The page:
3. The color filter device of claim 1, further comprising at least one mirror for reflecting light passing through each wave plate of the plurality of wave plates.
4. The color filter device of claim 1, wherein the first plurality of dichroic reflective filters and the second plurality of dichroic reflective filters are selected from a group consisting of: a red color filter, a green color filter, a blue color filter, a yellow color filter, and a cyan color filter.
5. The color filter device of claim 1, further comprising a spatial light modulator.
6. The color filter device of claim 5, wherein the spatial light modulator is selected from a group consisting of: a gobo device and a reflective display device.
7. The color filter device of claim 6, wherein the reflective display device is a digital light processor having a plurality of mirrored pixels.
8. The color filter device of claim 6, wherein the reflective display device further comprises a plurality of liquid crystal-on-silicon pixels.
9. The color filter device of claim 1, wherein each of the first and the second plurality of dichroic reflective filters is a cholesteric filter.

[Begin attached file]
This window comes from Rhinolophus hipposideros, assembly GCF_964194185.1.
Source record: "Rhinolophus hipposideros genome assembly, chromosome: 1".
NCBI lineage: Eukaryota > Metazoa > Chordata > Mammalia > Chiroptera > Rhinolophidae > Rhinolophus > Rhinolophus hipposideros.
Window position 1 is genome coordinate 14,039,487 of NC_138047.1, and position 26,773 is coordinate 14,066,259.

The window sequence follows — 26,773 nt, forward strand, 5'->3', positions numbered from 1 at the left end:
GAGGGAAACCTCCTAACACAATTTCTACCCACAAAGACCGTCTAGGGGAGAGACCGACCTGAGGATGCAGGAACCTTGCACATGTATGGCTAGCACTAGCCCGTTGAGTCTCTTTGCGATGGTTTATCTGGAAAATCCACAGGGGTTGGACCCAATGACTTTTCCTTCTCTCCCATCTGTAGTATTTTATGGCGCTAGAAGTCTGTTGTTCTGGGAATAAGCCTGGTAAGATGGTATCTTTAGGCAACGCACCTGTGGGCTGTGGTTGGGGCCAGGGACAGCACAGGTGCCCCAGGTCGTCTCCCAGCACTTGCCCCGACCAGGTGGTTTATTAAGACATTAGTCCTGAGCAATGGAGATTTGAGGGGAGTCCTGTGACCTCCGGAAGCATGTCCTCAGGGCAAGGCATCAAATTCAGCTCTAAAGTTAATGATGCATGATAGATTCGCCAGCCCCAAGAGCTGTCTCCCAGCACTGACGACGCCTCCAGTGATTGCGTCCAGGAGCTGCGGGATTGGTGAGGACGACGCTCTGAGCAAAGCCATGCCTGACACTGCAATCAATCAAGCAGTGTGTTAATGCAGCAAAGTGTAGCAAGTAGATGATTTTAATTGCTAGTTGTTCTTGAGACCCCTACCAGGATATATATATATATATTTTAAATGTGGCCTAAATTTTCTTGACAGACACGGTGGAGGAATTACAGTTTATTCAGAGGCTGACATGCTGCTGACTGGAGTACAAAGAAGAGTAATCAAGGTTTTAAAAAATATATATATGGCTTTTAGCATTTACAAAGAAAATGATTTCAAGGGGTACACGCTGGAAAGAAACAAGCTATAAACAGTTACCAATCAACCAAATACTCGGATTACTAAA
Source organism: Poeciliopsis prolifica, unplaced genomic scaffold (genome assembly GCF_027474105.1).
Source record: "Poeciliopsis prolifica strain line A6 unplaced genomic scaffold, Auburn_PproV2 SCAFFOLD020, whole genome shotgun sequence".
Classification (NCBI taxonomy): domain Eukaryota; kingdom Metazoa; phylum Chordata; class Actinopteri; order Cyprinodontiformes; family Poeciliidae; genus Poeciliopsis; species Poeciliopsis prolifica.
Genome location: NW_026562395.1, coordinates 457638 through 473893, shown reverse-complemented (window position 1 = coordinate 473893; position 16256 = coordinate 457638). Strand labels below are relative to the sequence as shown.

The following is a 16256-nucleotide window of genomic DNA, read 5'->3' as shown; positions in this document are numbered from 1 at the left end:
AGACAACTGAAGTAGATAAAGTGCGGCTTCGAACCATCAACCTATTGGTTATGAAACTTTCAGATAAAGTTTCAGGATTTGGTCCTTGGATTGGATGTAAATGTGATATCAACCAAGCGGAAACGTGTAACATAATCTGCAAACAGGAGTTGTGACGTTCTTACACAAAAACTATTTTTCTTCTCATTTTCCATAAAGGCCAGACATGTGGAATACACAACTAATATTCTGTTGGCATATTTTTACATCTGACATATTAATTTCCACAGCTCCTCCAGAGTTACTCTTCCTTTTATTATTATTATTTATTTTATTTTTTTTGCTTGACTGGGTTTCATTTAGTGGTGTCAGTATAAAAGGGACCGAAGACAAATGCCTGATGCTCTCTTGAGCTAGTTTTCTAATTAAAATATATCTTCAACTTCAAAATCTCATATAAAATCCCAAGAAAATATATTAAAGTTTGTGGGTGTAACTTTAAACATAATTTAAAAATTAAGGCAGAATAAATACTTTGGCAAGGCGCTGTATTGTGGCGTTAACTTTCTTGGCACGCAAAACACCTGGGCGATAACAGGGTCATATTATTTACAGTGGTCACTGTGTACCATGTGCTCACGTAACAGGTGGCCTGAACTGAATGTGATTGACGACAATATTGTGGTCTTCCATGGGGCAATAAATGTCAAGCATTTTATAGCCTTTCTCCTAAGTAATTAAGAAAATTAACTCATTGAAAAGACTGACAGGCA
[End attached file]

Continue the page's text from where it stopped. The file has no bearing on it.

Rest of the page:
10. The color filter device of claim 1, wherein the color and the color-based polarization state of the color light is controlled.
11. An electronic combinational color lighting system comprising:
a light source for generating light;
a plurality of wave plates structured and arranged to alter a polarization state of the light;
a first plurality of dichroic reflective filters, each filter optically aligned with a corresponding wave plate to reflect a first element of the light having a predetermined wavelength;
a second plurality of dichroic reflective filters, each filter optically aligned with a corresponding wave plate to reflect a second element of the light having a predetermined wavelength;
a polarizing beam splitter/combiner positioned to split the light into the first element of light and the second element of light and to combine light reflected from the first plurality and the second plurality of dichroic reflective filters to generate color output light; and
a chromaticity monitor for measuring a chromaticity of the color light.
12. The system of claim 11, further comprising at least one mirror for reflecting light passing through each wave plate of the plurality of wave plates.
13. The system of claim 11 further comprising a controller for receiving data from the chromaticity monitor and for electronically controlling the plurality of wave plates.
14. The system of claim 11, further comprising a spatial light modulator.
15. The system of claim 14, wherein the spatial light modulator is selected from a group consisting of: a gobo and a reflective display device.
16. The system of claim 11 wherein the first plurality of dichroic reflective filters and the second plurality of dichroic reflective filters are selected from a group consisting of: a red color filter, a green color filter, a blue color filter, a yellow color filter, and a cyan color filter.